10. In a medium pot — large enough to comfortably hold reduce stock — over low-moderate heat, add butter and melt. Add flour. This makes a roux. Whisk for about a minute taking care not to brown. Add hot turkey stock, increase heat to high-moderate. Bring to slow boil, whisking to break-up any bits of roux. Reduce to simmer. Check sauce for thickness. Sauce should lightly coat a spoon. If sauce is too thin, increase heat to slow boil and reduce to thicken taking care to check often. Add optional tarragon and salt and pepper. Allow to cool and refrigerate.

Thanksgiving Day
Reheat sauce over moderate heat until very hot.

Yield 5 cups turkey gravy serving 18-24 guests

If you must, you can add the pan drippings from your Thanksgiving turkey roast — though this sauce does not need it. To do this, remove turkey from roasting pan. Pour off all rendered fat. Add water, chicken or turkey stock or a bit of white wine and place pan over burner at moderate-high heat. Scrape pan, loosening and dissolving bits of stuck turkey. This should take less than a minute. Pass this liquid through a fine strainer into gravy. This will likely thin out gravy too much so cook gravy over moderate heat until it returns to desired thickness. Stir occasionally taking care not to burn gravy.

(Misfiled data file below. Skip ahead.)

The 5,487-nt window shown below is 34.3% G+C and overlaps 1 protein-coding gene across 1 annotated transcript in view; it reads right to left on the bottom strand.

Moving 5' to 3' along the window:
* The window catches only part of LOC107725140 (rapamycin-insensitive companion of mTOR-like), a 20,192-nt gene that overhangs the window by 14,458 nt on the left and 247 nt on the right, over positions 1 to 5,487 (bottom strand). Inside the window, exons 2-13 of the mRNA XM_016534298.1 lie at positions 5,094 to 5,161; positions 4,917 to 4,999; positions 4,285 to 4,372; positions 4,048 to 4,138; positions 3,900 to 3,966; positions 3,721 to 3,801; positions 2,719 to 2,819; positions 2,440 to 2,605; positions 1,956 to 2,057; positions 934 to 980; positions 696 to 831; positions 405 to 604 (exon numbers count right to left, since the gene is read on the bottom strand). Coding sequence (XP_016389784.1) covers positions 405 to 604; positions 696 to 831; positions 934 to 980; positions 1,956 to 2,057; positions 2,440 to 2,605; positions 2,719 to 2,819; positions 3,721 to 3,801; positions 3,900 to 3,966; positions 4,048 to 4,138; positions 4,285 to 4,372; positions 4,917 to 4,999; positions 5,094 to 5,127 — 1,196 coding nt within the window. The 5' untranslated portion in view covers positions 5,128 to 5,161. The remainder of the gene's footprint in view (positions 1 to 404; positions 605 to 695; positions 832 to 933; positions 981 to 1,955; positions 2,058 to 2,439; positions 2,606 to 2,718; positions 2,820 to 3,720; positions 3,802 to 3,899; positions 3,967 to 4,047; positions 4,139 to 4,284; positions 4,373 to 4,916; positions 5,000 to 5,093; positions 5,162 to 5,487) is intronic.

*Note about buying white wine for cooking: There is no reason to spend more than $8 – $12 on a bottle of white wine for cooking or utilize some leftover wine from large bottle.

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At Home’s Football Sunday Do Ahead No Compromise Turkey Gravy

All around America this Thanksgiving too many hosts and hostesses will be frantic in their kitchens making last minute turkey gravy with pan drippings of their just roasted turkey. It’s part of what contributes to Thanksgiving panic. There simply is no need for this.